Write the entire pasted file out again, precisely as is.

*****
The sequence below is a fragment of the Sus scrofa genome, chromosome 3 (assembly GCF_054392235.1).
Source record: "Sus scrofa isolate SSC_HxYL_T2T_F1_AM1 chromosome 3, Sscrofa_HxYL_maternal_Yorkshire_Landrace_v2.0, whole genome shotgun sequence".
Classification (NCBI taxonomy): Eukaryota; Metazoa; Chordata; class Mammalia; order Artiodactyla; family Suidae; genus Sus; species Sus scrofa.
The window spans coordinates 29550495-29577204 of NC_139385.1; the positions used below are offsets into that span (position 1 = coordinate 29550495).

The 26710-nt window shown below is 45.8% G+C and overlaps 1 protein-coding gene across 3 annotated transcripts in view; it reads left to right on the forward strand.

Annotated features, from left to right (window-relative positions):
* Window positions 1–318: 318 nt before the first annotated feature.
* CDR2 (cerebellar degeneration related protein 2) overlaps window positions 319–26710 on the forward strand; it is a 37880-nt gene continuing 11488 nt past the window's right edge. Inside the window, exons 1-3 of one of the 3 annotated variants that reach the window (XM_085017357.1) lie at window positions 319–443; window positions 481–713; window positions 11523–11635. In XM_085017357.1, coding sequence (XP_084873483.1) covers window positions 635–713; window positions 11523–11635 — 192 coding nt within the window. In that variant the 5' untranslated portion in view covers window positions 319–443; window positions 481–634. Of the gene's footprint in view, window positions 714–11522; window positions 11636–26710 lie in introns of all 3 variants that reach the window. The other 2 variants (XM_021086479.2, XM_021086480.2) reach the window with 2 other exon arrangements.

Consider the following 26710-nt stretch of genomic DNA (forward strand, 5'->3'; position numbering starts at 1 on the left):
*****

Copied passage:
The sequence below is a fragment of the Sus scrofa genome, chromosome 3 (assembly GCF_054392235.1).
Source record: "Sus scrofa isolate SSC_HxYL_T2T_F1_AM1 chromosome 3, Sscrofa_HxYL_maternal_Yorkshire_Landrace_v2.0, whole genome shotgun sequence".
Classification (NCBI taxonomy): Eukaryota; Metazoa; Chordata; class Mammalia; order Artiodactyla; family Suidae; genus Sus; species Sus scrofa.
The window spans coordinates 29550495-29577204 of NC_139385.1; the positions used below are offsets into that span (position 1 = coordinate 29550495).

The 26710-nt window shown below is 45.8% G+C and overlaps 1 protein-coding gene across 3 annotated transcripts in view; it reads left to right on the forward strand.

Annotated features, from left to right (window-relative positions):
* Window positions 1–318: 318 nt before the first annotated feature.
* CDR2 (cerebellar degeneration related protein 2) overlaps window positions 319–26710 on the forward strand; it is a 37880-nt gene continuing 11488 nt past the window's right edge. Inside the window, exons 1-3 of one of the 3 annotated variants that reach the window (XM_085017357.1) lie at window positions 319–443; window positions 481–713; window positions 11523–11635. In XM_085017357.1, coding sequence (XP_084873483.1) covers window positions 635–713; window positions 11523–11635 — 192 coding nt within the window. In that variant the 5' untranslated portion in view covers window positions 319–443; window positions 481–634. Of the gene's footprint in view, window positions 714–11522; window positions 11636–26710 lie in introns of all 3 variants that reach the window. The other 2 variants (XM_021086479.2, XM_021086480.2) reach the window with 2 other exon arrangements.

Consider the following 26710-nt stretch of genomic DNA (forward strand, 5'->3'; position numbering starts at 1 on the left):